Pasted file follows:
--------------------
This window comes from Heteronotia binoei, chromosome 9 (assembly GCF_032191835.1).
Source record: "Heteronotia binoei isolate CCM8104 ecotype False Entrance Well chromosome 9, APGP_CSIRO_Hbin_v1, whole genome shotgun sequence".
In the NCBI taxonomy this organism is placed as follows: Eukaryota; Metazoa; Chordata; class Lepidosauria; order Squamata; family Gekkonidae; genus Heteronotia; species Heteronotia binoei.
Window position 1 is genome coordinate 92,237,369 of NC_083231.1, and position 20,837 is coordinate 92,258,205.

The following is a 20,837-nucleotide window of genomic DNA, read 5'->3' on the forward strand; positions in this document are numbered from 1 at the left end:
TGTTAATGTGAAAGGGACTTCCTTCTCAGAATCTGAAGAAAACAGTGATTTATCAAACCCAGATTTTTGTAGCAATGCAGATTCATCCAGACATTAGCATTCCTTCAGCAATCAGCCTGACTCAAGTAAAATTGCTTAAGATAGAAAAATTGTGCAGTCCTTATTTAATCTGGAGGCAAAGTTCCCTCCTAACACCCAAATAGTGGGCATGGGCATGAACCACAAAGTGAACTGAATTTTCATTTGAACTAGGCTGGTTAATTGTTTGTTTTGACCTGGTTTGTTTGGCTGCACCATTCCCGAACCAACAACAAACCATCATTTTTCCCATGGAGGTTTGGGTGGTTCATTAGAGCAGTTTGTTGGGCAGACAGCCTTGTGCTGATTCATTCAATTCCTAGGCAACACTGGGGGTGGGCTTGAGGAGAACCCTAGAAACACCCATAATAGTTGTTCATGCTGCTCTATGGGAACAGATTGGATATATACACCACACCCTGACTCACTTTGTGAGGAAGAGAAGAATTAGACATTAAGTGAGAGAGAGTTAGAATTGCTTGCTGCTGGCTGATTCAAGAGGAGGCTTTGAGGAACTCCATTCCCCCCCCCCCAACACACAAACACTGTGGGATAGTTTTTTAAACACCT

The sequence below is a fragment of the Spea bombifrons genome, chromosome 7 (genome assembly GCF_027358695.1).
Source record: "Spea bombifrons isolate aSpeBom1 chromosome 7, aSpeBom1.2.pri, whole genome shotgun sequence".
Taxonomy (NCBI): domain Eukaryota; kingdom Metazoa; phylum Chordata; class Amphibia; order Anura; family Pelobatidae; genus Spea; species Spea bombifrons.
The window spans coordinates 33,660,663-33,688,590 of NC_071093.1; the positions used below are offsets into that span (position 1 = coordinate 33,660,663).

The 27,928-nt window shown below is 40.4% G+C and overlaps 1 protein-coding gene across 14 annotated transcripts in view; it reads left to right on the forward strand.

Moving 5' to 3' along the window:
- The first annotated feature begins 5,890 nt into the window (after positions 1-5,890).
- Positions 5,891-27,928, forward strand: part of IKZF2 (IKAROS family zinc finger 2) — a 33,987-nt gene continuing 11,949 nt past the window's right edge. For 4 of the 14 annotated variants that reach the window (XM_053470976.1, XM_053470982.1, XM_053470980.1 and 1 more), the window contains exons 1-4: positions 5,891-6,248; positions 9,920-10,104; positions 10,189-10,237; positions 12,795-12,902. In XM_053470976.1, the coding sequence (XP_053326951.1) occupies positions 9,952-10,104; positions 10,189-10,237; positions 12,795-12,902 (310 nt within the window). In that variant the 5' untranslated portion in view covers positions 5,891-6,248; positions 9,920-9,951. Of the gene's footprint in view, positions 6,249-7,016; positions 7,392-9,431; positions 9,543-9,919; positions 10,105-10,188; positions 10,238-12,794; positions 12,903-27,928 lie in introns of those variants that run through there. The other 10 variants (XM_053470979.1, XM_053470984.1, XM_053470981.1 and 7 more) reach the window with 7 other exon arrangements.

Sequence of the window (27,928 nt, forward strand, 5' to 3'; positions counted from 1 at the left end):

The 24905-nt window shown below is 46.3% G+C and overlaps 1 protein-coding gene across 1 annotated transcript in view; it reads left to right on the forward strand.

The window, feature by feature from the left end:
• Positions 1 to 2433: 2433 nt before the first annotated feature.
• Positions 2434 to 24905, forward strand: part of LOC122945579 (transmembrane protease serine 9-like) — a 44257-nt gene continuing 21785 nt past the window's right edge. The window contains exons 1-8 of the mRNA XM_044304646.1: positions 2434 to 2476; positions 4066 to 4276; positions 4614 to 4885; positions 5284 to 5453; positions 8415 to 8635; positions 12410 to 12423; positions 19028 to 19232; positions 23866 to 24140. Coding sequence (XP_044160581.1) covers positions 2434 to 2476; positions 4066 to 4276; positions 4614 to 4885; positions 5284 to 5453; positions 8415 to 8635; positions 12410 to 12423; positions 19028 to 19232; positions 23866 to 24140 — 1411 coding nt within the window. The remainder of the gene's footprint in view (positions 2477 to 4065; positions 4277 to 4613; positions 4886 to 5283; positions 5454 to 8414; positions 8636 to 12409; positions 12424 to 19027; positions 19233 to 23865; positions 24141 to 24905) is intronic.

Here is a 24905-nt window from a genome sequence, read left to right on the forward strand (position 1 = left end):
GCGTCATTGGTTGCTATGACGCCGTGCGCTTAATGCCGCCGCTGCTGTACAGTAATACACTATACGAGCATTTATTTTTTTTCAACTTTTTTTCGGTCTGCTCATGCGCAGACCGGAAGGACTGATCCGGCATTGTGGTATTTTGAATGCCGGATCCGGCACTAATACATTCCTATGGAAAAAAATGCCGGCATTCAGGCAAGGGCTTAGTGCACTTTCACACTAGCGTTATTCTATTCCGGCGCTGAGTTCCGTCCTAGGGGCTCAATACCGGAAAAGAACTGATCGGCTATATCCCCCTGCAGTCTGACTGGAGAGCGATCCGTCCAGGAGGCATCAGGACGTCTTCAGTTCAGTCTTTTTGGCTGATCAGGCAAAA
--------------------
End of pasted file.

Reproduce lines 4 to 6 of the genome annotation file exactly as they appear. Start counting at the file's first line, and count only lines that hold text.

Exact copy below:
Window position 1 is genome coordinate 92,237,369 of NC_083231.1, and position 20,837 is coordinate 92,258,205.

The following is a 20,837-nucleotide window of genomic DNA, read 5'->3' on the forward strand; positions in this document are numbered from 1 at the left end:
TGTTAATGTGAAAGGGACTTCCTTCTCAGAATCTGAAGAAAACAGTGATTTATCAAACCCAGATTTTTGTAGCAATGCAGATTCATCCAGACATTAGCATTCCTTCAGCAATCAGCCTGACTCAAGTAAAATTGCTTAAGATAGAAAAATTGTGCAGTCCTTATTTAATCTGGAGGCAAAGTTCCCTCCTAACACCCAAATAGTGGGCATGGGCATGAACCACAAAGTGAACTGAATTTTCATTTGAACTAGGCTGGTTAATTGTTTGTTTTGACCTGGTTTGTTTGGCTGCACCATTCCCGAACCAACAACAAACCATCATTTTTCCCATGGAGGTTTGGGTGGTTCATTAGAGCAGTTTGTTGGGCAGACAGCCTTGTGCTGATTCATTCAATTCCTAGGCAACACTGGGGGTGGGCTTGAGGAGAACCCTAGAAACACCCATAATAGTTGTTCATGCTGCTCTATGGGAACAGATTGGATATATACACCACACCCTGACTCACTTTGTGAGGAAGAGAAGAATTAGACATTAAGTGAGAGAGAGTTAGAATTGCTTGCTGCTGGCTGATTCAAGAGGAGGCTTTGAGGAACTCCATTCCCCCCCCCCCAACACACAAACACTGTGGGATAGTTTTTTAAACACCT